Brutal Islamist Group Gaining Control of Syrian Opposition
Wed, February 13, 2013
A new struggle is emerging in the front lines in the war against Syria's embattled leader Bashar al-Assad – a competition between different rebel groups who want to be instrumental in determining the future shape of Syria.
While Iran and Hezbollah are putting together a network of militias inside Syria to protect their interests if and when Assad falls, the group that is emerging as a major and formidable player in this high-stakes game is Jabhat al-Nusra, an officially designated as a terrorist organization by the U.S.
Jabhat al-Nusra is an Al-Qaeda affiliate inspired by Bin Laden’s world view of a global jihad to enforce a fundamentalist Islamic society. The group was formed a year ago and draws its members mainly from Syria's Sunni majority.
Al-Nusra is described as the most aggressive -- and successful -- of all the rebel forces. It wants Syria to become an uncompromisingly Islamic state, ruled by sharia law.
In contrast to the more moderate rebel groups, Jabhat al-Nusra is well funded, most probably through global jihadist networks. Due to its extremism, the terrorist group is fracturing the opposition and alienating foreign support of the rebels.
Hazem Saghiya, writing in Al-Hayat says of Al-Nusra that it “has nothing to do with the revolution. In fact, the Islamist group is likely to establish a crueler regime than the tyranny under Assad — who is rubbing his hands with glee while watching its actions and activities on the ground.”
Saghiya also writes that “Jabhat al-Nusra espouses both a puritanical Salafist dogma and a terrorist approach riddled with criminal activity. The group shouldn't be affiliated with the revolution regardless of its military activity in the fight against the regime.
Al-Nusra rebels are fighting Bashar al-Assad's regime with great efficiency. They have been particularly effective by implementing a strategy to cause deep rifts in the already fragmented Syrian society.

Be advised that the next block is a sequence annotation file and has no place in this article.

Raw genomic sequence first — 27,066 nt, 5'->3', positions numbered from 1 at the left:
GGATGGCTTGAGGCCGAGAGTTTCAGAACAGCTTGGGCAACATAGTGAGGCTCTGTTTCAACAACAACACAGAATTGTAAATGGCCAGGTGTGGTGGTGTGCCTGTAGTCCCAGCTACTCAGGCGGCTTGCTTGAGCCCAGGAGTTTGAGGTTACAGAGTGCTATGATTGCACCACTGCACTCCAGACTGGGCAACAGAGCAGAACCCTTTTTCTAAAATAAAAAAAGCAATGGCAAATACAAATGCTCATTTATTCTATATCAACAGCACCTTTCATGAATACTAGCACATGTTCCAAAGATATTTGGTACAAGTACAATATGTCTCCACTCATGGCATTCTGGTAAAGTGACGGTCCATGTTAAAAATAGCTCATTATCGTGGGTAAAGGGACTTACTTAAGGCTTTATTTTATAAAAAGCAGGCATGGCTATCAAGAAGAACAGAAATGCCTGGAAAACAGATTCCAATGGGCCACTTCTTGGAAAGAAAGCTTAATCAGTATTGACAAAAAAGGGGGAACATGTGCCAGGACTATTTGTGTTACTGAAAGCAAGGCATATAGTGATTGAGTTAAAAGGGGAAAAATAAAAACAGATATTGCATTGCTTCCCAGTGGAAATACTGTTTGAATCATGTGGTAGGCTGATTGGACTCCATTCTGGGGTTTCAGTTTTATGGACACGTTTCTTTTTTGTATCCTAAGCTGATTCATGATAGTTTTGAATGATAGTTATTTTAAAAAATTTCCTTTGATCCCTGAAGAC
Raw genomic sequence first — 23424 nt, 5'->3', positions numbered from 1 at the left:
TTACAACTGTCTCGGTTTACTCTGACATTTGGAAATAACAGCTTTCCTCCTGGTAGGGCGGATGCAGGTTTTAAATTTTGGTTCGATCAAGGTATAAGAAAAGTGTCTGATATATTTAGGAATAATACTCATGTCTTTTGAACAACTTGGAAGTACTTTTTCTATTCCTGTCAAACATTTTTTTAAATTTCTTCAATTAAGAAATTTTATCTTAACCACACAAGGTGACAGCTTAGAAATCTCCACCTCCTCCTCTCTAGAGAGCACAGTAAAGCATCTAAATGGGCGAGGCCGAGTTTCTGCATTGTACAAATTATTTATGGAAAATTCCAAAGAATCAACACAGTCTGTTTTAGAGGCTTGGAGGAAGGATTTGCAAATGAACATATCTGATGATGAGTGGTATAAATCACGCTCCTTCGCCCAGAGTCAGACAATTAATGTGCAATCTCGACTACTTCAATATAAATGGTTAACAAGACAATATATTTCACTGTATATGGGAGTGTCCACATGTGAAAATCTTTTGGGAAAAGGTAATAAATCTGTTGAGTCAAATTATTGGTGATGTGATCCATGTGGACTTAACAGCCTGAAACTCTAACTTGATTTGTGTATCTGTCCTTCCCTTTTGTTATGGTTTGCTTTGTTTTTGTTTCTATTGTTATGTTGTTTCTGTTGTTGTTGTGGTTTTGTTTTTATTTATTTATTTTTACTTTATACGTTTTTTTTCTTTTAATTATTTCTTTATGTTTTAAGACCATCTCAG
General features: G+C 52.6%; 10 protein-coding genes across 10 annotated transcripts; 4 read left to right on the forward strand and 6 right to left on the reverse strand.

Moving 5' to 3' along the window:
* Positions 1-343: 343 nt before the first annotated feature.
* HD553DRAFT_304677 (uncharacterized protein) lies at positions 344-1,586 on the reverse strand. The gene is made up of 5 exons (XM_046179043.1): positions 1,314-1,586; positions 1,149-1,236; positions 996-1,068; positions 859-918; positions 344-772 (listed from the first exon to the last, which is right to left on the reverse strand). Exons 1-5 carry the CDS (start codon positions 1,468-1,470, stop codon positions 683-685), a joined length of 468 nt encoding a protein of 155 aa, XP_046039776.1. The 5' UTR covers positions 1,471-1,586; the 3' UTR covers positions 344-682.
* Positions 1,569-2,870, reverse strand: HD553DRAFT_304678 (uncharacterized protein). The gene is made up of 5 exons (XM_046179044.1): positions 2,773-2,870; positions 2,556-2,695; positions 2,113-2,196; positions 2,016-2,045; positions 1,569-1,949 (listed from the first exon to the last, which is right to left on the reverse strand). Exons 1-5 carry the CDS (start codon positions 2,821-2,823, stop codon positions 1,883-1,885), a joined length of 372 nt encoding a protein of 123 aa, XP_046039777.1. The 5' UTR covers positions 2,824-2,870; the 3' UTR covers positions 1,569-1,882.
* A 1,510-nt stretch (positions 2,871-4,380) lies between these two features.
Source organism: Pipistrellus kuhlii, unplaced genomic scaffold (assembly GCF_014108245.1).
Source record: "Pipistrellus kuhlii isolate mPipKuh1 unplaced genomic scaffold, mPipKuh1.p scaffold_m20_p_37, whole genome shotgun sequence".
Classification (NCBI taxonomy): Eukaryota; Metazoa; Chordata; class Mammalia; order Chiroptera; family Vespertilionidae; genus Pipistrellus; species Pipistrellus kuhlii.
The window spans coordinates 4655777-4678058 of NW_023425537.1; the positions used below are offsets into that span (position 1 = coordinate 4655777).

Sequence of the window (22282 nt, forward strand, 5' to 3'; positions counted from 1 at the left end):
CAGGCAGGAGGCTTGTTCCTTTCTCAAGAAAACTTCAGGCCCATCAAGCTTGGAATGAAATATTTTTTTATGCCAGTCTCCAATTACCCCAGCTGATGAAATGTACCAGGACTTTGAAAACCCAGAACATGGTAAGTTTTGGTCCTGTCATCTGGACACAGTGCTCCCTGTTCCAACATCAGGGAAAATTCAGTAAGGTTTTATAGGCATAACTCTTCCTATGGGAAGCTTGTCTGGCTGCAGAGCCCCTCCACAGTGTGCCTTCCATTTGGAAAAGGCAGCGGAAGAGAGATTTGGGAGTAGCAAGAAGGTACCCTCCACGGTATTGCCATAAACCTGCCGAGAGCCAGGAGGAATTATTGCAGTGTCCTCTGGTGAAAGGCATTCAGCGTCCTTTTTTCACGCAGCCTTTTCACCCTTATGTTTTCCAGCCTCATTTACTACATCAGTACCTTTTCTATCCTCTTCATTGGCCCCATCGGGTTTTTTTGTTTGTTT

Their modus operandi is to use their vast social network to recruit the populace to their cause by supporting humanitarian programs. Unlike the Free Syrian Army (FSA) who are disorganized and often accused of looting and intimidating, al-Nusra militia members have distinguished themselves through their social services wing, called Qism al-Ighatha (Department of Relief) which distributes food, blankets and propane gas to the people free of charge.
Similar groups, such as Hezbollah and Hamas, have used the same tactic to win the people's affection before imposing a brutal form of Sharia law once in power.
The al-Nusra movement is currently very active in Aleppo, the most populated city in Syria. When FSA fighters took control of the grain storehouses around the city last month, supply of flour was nearly stopped, forcing citizens to stand in line -- sometimes for days -- in front of bakeries trying to buy a simple loaf of bread. Basic survival became a daily struggle.
Jabhat al-Nusra then stepped in, threw the rebel groups out of the grain storehouses and began a system of flour distribution. They took control of the bakeries and began selling the bread. The foothold al-Nusra was able to gain through this move in northern Syria has been fruitful for them. A schism has developed between the jihadists and the FSA which threatens to pitch the groups against each other and open a new phase in the Syrian civil war.